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Clea on an Escalator

Alignments to Content Standards: A-CED.A.2


It takes Clea 60 seconds to walk down an escalator when it is not operating, and only 24 seconds to walk down the escalator when it is operating. How many seconds does it take Clea to ride down the operating escalator when she just stands on it?

IM Commentary

This task has students create equations to model a physical scenario, and then reason with those equations to come up with a solution. All three components -- understanding the physical model, creating the appropriate equations, and then solving the equations -- require students to engage in several Standards for Mathematical Practice. In particular, we note the task could be used as an illustration of MP1 (making sense of problems), MP2 (abstract and quantitative reasoning), and MP4 (mathematical modeling).

The modeling aspect of the task has students reason about rates, and in particular, requires the use of $$ \text{distance = rate $\times$ time.} $$

This formula assumes that Clea is walking at a constant rate (and the escalator is moving at a constant rate as well), so the teacher may wish to direct students to make these assumptions, and/or hold a discussion on the reasonableness of this assumption.

An additional complicating factor is that while we are given units for time (seconds) no units for distance are given. Many students may opt not to put in distance units because this does not impact the answer and the teacher may wish to address the reason why. The vital issue in solving this problem is that the units for the two rates are determined by the units chosen for distance and time in each case. . In this situation, feet or meters seem like the most reasonable choice for distance

As the AMC test results show, a large number of students took the difference of the two times, 60 seconds - 24 seconds, as an answer. The teacher may wish to specifically address why this is incorrect.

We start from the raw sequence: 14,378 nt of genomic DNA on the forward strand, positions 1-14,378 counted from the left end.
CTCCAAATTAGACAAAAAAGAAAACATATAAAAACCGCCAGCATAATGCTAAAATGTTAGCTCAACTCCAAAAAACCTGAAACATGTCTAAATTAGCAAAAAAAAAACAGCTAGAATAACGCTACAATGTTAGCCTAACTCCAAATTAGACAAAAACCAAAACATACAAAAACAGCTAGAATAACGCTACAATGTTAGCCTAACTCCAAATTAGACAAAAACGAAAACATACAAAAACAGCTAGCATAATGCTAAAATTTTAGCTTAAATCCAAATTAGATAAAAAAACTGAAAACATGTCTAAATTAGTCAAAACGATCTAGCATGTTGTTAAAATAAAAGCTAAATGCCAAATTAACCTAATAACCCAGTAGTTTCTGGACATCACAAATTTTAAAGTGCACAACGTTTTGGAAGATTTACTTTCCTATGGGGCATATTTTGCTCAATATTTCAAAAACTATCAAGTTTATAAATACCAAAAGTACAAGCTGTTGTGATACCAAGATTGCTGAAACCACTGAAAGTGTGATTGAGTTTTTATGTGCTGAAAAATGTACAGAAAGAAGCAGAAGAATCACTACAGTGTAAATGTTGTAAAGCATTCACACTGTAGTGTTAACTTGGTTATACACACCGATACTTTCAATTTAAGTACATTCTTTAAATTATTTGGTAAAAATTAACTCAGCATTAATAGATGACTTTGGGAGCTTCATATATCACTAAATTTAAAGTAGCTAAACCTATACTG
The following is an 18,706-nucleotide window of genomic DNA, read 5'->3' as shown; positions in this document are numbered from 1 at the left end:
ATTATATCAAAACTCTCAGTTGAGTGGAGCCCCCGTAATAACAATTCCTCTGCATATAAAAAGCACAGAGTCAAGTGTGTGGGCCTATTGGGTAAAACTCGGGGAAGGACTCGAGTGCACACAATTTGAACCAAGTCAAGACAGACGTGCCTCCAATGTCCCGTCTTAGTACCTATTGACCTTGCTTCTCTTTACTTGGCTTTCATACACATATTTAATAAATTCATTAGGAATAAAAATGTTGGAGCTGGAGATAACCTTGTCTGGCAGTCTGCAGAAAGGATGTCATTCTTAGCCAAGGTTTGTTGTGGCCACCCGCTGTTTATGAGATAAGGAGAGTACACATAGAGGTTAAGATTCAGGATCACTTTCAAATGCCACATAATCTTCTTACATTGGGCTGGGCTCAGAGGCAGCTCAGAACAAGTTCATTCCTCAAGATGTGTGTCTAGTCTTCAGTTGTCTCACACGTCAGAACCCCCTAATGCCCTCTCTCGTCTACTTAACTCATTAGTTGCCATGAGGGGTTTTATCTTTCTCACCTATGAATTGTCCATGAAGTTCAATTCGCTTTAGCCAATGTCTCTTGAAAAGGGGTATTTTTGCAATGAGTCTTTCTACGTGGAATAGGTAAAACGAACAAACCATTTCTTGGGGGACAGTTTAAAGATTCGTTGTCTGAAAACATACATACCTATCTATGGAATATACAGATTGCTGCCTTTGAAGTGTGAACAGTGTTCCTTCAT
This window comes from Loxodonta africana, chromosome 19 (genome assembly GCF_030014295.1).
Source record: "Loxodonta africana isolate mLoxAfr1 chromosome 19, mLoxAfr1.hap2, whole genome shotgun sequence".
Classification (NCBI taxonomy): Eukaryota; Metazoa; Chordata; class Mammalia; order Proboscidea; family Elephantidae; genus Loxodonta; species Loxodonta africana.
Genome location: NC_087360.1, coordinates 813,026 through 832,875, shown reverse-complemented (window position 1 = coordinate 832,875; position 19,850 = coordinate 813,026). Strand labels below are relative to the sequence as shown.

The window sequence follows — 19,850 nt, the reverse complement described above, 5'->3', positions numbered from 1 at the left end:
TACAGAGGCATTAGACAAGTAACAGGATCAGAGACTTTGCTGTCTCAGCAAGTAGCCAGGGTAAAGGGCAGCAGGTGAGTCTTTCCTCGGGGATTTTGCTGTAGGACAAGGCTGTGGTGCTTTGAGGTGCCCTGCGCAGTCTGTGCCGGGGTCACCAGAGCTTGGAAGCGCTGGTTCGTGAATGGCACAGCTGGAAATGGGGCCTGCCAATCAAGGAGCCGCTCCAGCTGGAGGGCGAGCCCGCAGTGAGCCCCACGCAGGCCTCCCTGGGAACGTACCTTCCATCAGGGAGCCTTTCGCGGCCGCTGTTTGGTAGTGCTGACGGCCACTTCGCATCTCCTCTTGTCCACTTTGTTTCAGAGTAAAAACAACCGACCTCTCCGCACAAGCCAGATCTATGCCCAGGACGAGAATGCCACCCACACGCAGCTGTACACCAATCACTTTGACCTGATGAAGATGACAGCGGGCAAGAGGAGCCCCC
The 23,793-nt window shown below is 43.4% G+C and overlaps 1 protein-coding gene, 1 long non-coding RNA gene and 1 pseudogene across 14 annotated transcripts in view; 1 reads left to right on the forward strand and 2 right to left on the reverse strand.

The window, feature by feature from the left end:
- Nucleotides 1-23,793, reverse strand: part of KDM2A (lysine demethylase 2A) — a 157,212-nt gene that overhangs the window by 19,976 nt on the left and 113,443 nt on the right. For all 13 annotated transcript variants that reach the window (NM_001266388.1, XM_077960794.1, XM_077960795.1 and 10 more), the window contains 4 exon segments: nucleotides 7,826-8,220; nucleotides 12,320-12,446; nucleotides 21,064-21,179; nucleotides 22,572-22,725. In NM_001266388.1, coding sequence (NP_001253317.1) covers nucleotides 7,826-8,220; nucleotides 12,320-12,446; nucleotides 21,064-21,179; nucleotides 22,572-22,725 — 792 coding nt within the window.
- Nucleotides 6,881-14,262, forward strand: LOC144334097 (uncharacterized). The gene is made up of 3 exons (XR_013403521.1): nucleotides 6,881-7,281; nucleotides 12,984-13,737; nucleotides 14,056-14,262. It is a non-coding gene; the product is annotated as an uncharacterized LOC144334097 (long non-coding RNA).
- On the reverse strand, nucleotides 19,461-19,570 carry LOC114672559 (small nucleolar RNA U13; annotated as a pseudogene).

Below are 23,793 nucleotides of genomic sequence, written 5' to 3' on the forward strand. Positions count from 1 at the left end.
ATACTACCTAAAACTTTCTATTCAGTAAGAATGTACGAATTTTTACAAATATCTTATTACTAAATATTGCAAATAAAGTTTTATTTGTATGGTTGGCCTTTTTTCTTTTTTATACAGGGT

This task was adapted from problem #13 on the 2012 American Mathematics Competition (AMC) 10B Test. On this test, which was taken by 35086 students, the multiple choice answers for the problem had the following distribution:

Choice Answer Percentage of Answers
(A) 36 24.62
(B)* 40 42.60
(C) 42 12.12
(D) 48 4.81
(E) 52 1.02
Omit -- 14.81

Of the 35,086 students: 17,169, or 49%, were in 10th grade; 9,928 or 28%, were in 9th grade; and the remainder were below than 9th grade.


Let $d$ denote the distance of the trip down the escalator (in feet for example). Then we have the formula $$ \text{distance = rate $\times$ time}. $$ Our time has been given to us in seconds and so if we use feet for the distance then the rate will be measured in feet per second. Let $r$ be the rate that the escalator is travelling and $s$ the rate that Clea is walking. We know that it takes 60 seconds for Clea to descend the escalator while walking when the escalator is not moving. This means $$ d = 60 \times s. $$ The second piece of information tells us that it takes Clea 24 seconds to descend if she walks while the escalator is moving. This is modeled by the equation $$ d = 24 \times (r+s). $$ The two rates are added because both Clea and the escalator are moving downward. If we set the two equations equal to one another we get $$ 60s = 24r + 24s. $$ We can solve this and find that $r = \frac{3}{2}s$. So the escalator is traveling $\frac{3}{2}$ as fast as Clea. Since it took Clea 60 seconds to descend when the escalator was not moving it will take the escalator $\frac{2}{3} \times$ 60 seconds or 40 seconds to descend.